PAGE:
Q: Do you enjoy performing on a train?

A: I've performed for Steam in History quite a few times. It's just a venue I've really enjoyed playing. The people just seem to enjoy the music. People ask me about the Civil War. I can't claim to be the greatest expert, but people will ask me a variety of questions. I've always been really interested in history. This gives me a chance to combine my interest in ... American history with music. I now do a character interpretation of George Washington. That's another chance to use some of my acting skills along with my love of American history. Washington was a fascinating man. I've read quite a bit about him and have studied him quite extensively. One of things that impressed me most was his emphasis on personal integrity. It's amazing how he stuck with his moral standards. To some extent, the impression people have of him is true.

Q: Have you ever combined your music with the impression? I don't know if Washington was musical.

A: He could dance. (Laughs) He was not otherwise musical. I haven't really combined it, but I've had success just a few weeks ago. I did a colonial fair where I was Washington on Saturday and then went back with the music group I play with to do colonial era music. The performance is separate (from) the Washington interpretation. I have a day job, so that limits (my schedule) to some extent. Most of what I've done has been central and maybe a little towards eastern Pennsylvania and northern Maryland.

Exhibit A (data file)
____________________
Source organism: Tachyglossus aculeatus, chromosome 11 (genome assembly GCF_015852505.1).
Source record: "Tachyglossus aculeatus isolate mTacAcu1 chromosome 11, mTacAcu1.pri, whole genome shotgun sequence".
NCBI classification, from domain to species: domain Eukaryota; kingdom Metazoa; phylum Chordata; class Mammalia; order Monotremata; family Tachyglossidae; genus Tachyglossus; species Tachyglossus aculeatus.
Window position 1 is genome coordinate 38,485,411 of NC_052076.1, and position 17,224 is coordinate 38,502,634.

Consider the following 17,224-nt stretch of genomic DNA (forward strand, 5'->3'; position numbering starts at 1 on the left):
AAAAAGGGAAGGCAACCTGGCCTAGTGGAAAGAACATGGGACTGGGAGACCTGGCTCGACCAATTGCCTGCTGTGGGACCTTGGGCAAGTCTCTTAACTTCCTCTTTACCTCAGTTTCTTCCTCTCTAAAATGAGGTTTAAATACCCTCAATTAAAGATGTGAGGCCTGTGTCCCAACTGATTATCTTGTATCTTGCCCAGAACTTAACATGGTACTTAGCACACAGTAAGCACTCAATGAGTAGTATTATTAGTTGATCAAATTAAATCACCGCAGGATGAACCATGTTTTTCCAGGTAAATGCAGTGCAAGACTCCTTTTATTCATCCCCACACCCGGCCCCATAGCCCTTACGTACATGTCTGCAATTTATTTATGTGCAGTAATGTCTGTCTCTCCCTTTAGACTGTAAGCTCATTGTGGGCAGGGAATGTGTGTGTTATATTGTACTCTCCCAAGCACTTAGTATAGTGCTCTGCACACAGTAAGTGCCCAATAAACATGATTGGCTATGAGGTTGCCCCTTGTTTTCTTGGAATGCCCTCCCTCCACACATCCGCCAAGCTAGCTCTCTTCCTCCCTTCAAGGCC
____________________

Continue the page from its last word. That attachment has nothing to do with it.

Civil War musician Jeff Greenawalt of Frets & Strings Antique will perform 10:30 a.m., noon and 2 p.m. Saturday on Steam Into History, a replica Civil War steam locomotive. The trail will run weekend programs and a few weekday excursions through December. Tickets are $19 for adults and $9 for kids 3 to 13, plus a $1 ticketing charge. For details and tickets, visit steamintohistory.com. Read more meet-the-artist interviews at flipsidepa.com/musicdirectory.